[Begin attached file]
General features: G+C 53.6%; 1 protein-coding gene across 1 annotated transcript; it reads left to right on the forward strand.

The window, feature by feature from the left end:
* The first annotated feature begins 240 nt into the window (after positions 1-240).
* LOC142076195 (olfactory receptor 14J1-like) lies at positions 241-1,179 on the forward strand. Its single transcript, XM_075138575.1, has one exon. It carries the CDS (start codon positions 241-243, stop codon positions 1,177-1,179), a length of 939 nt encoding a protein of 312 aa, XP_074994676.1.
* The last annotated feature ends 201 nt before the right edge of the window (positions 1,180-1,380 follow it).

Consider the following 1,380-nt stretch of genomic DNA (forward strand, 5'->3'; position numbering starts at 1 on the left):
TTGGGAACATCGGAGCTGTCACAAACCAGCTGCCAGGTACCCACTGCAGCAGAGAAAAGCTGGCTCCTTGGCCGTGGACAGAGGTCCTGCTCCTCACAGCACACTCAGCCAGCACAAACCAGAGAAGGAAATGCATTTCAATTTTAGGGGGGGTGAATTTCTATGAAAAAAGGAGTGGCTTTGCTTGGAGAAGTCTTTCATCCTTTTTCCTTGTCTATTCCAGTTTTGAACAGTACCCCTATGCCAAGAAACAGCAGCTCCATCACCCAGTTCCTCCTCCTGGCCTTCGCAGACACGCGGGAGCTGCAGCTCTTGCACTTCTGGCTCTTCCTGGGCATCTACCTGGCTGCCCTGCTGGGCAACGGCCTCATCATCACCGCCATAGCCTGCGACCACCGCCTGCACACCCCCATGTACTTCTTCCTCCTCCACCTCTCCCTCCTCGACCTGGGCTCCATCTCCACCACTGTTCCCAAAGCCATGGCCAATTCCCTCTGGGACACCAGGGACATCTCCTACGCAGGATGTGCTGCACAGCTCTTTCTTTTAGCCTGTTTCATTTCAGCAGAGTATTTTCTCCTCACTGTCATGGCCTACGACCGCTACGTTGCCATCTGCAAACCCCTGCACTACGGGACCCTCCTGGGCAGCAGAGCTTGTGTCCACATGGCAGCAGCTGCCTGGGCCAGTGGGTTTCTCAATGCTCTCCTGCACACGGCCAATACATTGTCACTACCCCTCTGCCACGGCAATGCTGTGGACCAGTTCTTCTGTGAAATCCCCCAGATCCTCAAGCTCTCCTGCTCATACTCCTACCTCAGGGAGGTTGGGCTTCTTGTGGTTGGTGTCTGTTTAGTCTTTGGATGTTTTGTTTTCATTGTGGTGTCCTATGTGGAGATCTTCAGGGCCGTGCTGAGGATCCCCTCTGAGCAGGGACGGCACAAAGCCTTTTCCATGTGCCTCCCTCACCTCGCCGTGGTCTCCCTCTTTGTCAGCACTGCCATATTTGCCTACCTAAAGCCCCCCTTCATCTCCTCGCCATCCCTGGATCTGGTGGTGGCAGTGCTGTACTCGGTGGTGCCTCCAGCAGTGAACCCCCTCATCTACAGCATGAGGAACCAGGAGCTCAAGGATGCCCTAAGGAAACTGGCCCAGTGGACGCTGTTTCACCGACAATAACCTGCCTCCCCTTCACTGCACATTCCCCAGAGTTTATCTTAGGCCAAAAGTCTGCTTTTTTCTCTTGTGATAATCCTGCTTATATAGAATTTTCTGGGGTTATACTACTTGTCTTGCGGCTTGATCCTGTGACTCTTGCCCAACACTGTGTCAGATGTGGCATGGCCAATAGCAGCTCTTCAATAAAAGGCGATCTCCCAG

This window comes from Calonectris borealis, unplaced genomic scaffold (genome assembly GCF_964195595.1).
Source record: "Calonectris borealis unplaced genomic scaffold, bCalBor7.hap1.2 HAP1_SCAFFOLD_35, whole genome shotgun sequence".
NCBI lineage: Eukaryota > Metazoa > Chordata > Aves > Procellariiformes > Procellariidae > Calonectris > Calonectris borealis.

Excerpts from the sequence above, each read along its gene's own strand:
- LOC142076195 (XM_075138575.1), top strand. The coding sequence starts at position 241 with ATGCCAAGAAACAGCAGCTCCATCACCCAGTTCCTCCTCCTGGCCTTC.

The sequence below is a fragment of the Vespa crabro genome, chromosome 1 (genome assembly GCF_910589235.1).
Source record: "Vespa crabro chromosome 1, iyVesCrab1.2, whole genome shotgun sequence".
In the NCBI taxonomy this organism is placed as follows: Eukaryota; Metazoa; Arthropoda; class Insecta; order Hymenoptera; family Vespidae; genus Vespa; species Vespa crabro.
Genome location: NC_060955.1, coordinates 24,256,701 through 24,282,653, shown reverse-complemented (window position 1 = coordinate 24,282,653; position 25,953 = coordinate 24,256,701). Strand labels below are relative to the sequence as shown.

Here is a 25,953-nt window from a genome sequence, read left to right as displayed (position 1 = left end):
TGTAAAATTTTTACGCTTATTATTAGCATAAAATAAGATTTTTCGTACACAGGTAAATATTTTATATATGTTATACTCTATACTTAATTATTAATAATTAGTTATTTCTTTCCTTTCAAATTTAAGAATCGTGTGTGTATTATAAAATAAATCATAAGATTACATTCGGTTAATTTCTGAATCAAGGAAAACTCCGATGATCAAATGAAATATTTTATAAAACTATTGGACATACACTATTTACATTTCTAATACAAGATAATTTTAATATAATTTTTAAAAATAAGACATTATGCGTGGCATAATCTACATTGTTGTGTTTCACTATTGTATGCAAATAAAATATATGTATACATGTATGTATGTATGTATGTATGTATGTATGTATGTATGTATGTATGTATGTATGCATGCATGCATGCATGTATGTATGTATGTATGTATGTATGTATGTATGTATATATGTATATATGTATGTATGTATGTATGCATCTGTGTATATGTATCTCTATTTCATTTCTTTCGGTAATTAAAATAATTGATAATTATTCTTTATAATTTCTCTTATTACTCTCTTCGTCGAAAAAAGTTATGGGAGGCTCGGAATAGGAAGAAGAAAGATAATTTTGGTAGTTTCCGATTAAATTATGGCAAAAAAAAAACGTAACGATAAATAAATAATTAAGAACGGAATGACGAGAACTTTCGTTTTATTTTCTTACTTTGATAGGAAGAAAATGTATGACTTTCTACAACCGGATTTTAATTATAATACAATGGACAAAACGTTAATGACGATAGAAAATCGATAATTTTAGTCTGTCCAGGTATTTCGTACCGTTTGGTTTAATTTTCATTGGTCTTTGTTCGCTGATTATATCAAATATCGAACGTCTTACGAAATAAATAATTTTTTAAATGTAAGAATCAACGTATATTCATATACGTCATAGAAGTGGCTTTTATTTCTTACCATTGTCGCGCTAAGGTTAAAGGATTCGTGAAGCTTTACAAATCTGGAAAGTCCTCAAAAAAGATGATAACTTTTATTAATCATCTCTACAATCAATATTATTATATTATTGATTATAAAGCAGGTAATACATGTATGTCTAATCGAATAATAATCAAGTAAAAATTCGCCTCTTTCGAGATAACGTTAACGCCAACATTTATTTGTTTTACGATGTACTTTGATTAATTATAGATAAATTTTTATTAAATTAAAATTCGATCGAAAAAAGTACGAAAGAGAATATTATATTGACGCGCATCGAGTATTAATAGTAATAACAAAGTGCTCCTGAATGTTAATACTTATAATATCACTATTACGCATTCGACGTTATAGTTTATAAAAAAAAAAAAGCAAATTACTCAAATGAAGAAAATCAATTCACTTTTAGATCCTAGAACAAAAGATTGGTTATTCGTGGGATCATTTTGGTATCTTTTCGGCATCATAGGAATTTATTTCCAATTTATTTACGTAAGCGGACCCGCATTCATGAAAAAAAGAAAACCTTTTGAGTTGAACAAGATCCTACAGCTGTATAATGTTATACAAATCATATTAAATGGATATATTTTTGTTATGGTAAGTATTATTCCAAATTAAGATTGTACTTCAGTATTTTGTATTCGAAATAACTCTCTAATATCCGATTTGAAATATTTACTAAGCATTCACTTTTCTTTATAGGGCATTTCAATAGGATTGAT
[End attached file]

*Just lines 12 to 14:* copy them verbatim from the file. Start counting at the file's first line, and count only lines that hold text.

- LOC142076195 (XM_075138575.1), top strand. The coding sequence starts at position 241 with ATGCCAAGAAACAGCAGCTCCATCACCCAGTTCCTCCTCCTGGCCTTC.

The sequence below is a fragment of the Vespa crabro genome, chromosome 1 (genome assembly GCF_910589235.1).
Source record: "Vespa crabro chromosome 1, iyVesCrab1.2, whole genome shotgun sequence".